CPSC 225, Fall 2007
Lab 8: Text Files

For this lab, you will be reading and writing text files using Java's standard PrintWriter and Scanner classes.

In class on Friday, we agreed that this lab would be a two-person team effort. During the lab, you should work with your partner in a "pair programming" style. One person types code, while the other watches and comments, and both discuss any issues that arise. After a while, the members of the pair switch places. Before you leave the lab, make arrangements for completing the lab. Decide who will work on what and how. If you are going to use a shared CVS project, create your shared CVS repository before you leave the lab, as discussed below. (There was some information about using CVS in Lab 2.)

To begin the lab, one of you should log in and create a new Eclipse project. Copy the four files from the folder /classes/f07/cs225/files_for_lab_8 into that project.

This lab will be due next Wednesday, October 30. Be sure to let me know before then where to find the CVS repository that contains your project.

Part 1: Save and Open

The main() method for today's lab is in the class TextCollage. You should run the program to see what it does. The program opens a window that contains a large drawing area in the center, a menu bar at the top, and a text-input box at the bottom. When you click the mouse in the drawing area, a copy of the text from the box is added to the drawing area at the point where you click. (If the text box is empty, the string "Hello World!" is used.) There are commands in the Options menu for changing the text color and background color; there are commands in the Edit menu for removing strings that have been added and for restoring strings that have been removed; and there are commands in the File menu for saving and opening files and for saving the contents of the drawing area as an image. All of these commands are already implemented, except for the Save and Open commands.

Your first task is to implement the Save and Open commands. The implementation should go in the doMenuCommand() method at the end of the file DrawTextPanel.java. To implement the Save command, you should use a PrintWriter to output a textual representation of the contents of the drawing area to a file selected by the user. You can use the object named fileChooser, of type SimpleFileChooser, to get the file from the user. Most of the data that you need is stored in the ArrayList named strings. You will also need to save the background color, which can be obtained as canvas.getBackground(). You and your partner should design a representation that will be easy to read back into the program. The main difficulty here is that a string can contain spaces and so is not seen as a single "token" by a Scanner. (A string could, however, be read in by a scanner using the nextLine() command as long as the string is the last thing on a line. Note that the strings in this program do not contain any end-of-line characters.)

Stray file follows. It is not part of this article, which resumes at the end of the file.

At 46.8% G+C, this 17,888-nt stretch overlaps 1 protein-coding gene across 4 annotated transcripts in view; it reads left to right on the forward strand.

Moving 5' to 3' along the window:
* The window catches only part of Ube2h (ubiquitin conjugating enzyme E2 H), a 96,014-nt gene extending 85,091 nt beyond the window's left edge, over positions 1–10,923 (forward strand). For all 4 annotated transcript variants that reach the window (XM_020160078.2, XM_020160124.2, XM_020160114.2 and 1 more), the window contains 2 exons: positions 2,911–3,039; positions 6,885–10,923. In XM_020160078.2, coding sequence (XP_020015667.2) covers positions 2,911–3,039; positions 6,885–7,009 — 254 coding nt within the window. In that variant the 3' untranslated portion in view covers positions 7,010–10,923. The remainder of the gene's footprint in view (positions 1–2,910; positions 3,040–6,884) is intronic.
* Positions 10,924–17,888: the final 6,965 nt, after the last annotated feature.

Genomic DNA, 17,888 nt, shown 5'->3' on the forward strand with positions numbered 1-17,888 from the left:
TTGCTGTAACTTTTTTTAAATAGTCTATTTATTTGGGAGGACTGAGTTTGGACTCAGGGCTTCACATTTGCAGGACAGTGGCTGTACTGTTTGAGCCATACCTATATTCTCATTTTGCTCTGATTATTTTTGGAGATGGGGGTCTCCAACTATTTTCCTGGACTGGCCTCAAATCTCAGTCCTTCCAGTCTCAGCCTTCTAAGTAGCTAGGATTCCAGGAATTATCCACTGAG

After getting the Save command to work, you should save a file and open it in a text editor, to make sure that you have successfully written all the data in the desired format.

Next, you should implement the Open command. This command allows the user to select a file, and it attempts to read the contents of the file back into the program and reconstruct the picture represented by the contents of the file. Of course, this will only succeed if the file is one that was previously saved from the program using the Save command (or if it follows exactly the same syntax as such a file). Note that if an error occurs while trying to read the file, then no change should be made to the current picture.

Note that both the Open and Save commands should report any errors to the user. The implementation of the Save Image command has a few features that you can imitate.

Part 2: A Random Text Collage

After you have Save and Open working, you can get to work on adding a completely new feature to the program: the ability to create a random text collage using strings selected at random from a text file specified by the user. Add a command for doing this to the File menu, and add an implementation of the command to the doMenuCommand() method.

To make a random text collage from a file, you want to pick either random lines or random tokens out of the file and place them at random points in the picture. You might or might not want to use random colors (or other properties) for the strings. You might or might not want to clear the picture before making the collage.

To implement this, I suggest that you use a Scanner to read the file selected by the user. Read the file either line-by-line or token-by-token, and place the strings that you read into a list of type ArrayList<String>. You can then easily select random items from the list. If you use lines of text, you probably want to discard empty lines. If the file contains no data, you would presumably want to treat that as an error.

To try out your work, you might use the file words.txt that can be found in the directory /classes/f07/cs225. This file contains a list of words that is used by a Linux spell-checker, with one word per line. (Warning: I notice that the list is unexpurgated.)

Part 3: Design And Add Another Feature